Rejection is painful, whether it’s from a lover, boss, relative, even friend. Besides feeling like a loser, rejection sends you down the rabbit hole of self-doubt. But although everyone faces rejection, it can awaken extreme emotional responses in some people.
The extreme emotion sensitivity is sometimes labeled rejection-sensitive dysphoria.
So, what is rejection-sensitive dysphoria?
Dysphoria originates from the Greek word hard to bear. As such, criticism, whether real or imagined, is overwhelming for people with rejection-sensitive dysphoria.
Rejection-sensitive dysphoria could also be a result of falling short of your expectations.
Furthermore, rejection early in life can cause rejection-sensitive dysphoria. You’re more susceptible to this condition if you were constantly reprimanded by your parents as a child or bullied at school.
ADHD and rejection-sensitive dysphoria are closely related- Click the button below to get your ADHD symptoms treated.
Likewise, rejection-sensitive dysphoria could be genetic. You’re more likely to suffer from this condition if your parents or close relatives have it. Although rejection-sensitive dysphoria can affect anyone, ADHD and rejection-sensitive dysphoria often go hand in hand.
ADHD Rejection-Sensitive Dysphoria Connection
Rejection-sensitive dysphoria is the only emotional condition linked to ADHD. This is according to mental health expert Dr. William Dodson. Dr. Dodson suggests that early ADHD studies overlooked how ADHD ignites rejection-sensitive dysphoria because most ADHD patients suppressed their rejection responses.
Moreover, there was no scale to measure rejection. ADHD patients deal with rejection in different ways. For some, the pain from ADHD rejection-sensitive dysphoria might propel them to overachieve. It’s not uncommon for ADHD rejection-sensitive dysphoria patients to chase idealized perfection.
On the other hand, some people stop trying altogether. Some ADHD patients might avoid dating, speaking in public, and applying for jobs to escape anxiety triggers.
Another typical response is trying too hard to fit in. ADHD patients may hide parts of them they consider undesirable to get other people’s approval. Public perceptions could also explain why is an ADHD person may be experiencing rejection-sensitive dysphoria.
The stigma associated with ADHD could make patients more sensitive to future rejection episodes. Because stimuli trigger the nervous system differently, people with ADHD could be more vulnerable to rejection-sensitive dysphoria.
The connection between RSD and ADHD could also be a result of impulsive behavior in ADHD patients. By responding inappropriately to rejection, ADHD patients invite more rejection.
Rejection-Sensitive Dysphoria Symptoms
Because the condition isn’t listed in the DSM–5, a professional rejection-sensitive dysphoria diagnosis isn’t always possible.
You may need to see a mental health expert for further evaluation. In addition to assessing your emotional symptoms, your therapist might explore your family history and past ADHD diagnoses to understand your condition.
Here are some symptoms of RSD:
- Self-harm episodes
- Low self-confidence
- Fear of failure
- Validation addiction
- Getting easily embarrassed
- Frequent feelings of hopelessness
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Note that rejection-sensitive dysphoria symptoms also occur in patients of:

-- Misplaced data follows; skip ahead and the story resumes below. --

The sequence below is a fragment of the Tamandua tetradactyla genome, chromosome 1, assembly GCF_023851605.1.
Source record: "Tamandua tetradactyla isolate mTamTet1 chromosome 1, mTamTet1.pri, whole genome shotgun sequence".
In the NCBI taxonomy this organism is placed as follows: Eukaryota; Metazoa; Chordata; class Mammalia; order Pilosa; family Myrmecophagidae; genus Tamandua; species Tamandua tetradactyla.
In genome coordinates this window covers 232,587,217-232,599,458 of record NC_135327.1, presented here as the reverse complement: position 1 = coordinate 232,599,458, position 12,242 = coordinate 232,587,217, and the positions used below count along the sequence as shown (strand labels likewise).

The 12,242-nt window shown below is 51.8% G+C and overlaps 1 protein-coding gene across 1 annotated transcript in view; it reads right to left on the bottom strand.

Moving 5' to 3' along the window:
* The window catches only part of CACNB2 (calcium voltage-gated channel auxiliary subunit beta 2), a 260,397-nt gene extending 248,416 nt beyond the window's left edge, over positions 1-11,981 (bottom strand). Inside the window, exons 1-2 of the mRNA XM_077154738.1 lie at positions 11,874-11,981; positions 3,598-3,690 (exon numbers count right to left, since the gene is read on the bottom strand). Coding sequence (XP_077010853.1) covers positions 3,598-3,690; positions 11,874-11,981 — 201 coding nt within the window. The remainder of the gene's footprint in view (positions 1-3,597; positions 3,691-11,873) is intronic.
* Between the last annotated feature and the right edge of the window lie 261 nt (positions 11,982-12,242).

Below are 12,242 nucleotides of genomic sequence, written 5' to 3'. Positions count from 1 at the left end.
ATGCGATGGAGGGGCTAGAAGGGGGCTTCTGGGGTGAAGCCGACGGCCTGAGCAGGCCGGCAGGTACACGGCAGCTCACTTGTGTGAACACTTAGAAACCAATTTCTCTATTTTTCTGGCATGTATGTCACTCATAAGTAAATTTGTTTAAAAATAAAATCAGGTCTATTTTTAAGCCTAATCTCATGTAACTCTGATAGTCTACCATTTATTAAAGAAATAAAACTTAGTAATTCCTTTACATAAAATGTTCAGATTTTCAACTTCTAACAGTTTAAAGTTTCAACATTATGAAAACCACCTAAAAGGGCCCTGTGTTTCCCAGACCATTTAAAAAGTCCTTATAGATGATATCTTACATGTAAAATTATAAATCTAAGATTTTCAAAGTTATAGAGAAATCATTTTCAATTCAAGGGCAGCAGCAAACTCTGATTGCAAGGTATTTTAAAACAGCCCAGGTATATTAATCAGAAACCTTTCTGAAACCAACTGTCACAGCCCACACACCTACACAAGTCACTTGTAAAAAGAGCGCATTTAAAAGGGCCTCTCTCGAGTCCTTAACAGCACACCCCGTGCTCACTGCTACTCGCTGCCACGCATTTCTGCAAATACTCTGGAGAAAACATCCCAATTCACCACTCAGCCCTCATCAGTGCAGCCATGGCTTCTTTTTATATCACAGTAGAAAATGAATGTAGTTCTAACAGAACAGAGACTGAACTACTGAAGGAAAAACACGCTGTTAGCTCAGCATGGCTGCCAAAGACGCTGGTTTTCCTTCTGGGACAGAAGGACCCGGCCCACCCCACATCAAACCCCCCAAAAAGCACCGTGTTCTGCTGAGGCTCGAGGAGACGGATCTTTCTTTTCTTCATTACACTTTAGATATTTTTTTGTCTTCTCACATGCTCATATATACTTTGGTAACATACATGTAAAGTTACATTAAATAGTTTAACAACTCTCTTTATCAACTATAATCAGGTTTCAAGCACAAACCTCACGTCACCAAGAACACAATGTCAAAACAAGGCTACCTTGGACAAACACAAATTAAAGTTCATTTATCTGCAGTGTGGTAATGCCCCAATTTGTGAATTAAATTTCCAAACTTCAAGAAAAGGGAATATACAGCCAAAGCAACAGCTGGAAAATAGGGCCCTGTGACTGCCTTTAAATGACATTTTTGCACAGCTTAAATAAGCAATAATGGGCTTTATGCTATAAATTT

But unlike other mental conditions, rejection-sensitive dysphoria symptoms are brief and mostly arise from emotional triggers instead of actual events.
How to Treat RSD and ADHD?
Because of the ADHD rejection-sensitive dysphoria connection, doctors might deal with underlying conditions first. But because these conditions don’t have cures, medical professionals address related symptoms, for example, depression and hyperactivity.
Here’s how to treat RSD and ADHD:
The doctor might prescribe clonidine and guanfacine to soothe rejection-sensitive dysphoria symptoms and regulate blood pressure.
MAOIs such as tranylcypromine also manage:
- Impulsive behavior
- Lack of concentration
- Other ADHD symptoms
Note that these drugs could present side effects like:
- Lack of appetite
As such, inform your doctor of preexisting conditions and ongoing medications in advance.
Because rejection-sensitive dysphoria episodes are sudden and brief, your therapist won’t always be around to treat the symptoms as they occur. However, they could recommend coping strategies and how to handle rejection positively.
Therapists can also help ADHD patients develop a schedule, complete tasks, and create and maintain relationships.
ADHD and rejection-sensitive dysphoria patients could use some external help to cope with these conditions. For starters, parents and teachers can create a schedule for their kids to help them with tasks.
Caregivers can also introduce rules to make their children’s lives predictable. But don’t be too hard on your kids: congratulating them for accomplishing tasks boosts their self-esteem.
Although you could use external help, you also play a role in ADHD rejection-sensitive dysphoria recovery.
First off, eat healthy, sleep enough, and work out to keep stress at bay. Deep breathing, meditation, and massages also calm your mind. Additionally, alarms, reminders, and planners come in handy to organize your schedule.
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Is Your ADHD Rejection-Sensitive Dysphoria Out of Control?
Because everyone has their bad days, occasional emotional outbursts don’t mean you should see a doctor. However, it’s time to seek professional help if you struggle with overwhelming rage and panic whenever you’re rejected.
Contact us at EZCare Clinic for specialized mental, physical, and sexual healthcare and to learn more about the causes of ESD and ADHD combined. You can walk into our clinic or book an appointment online.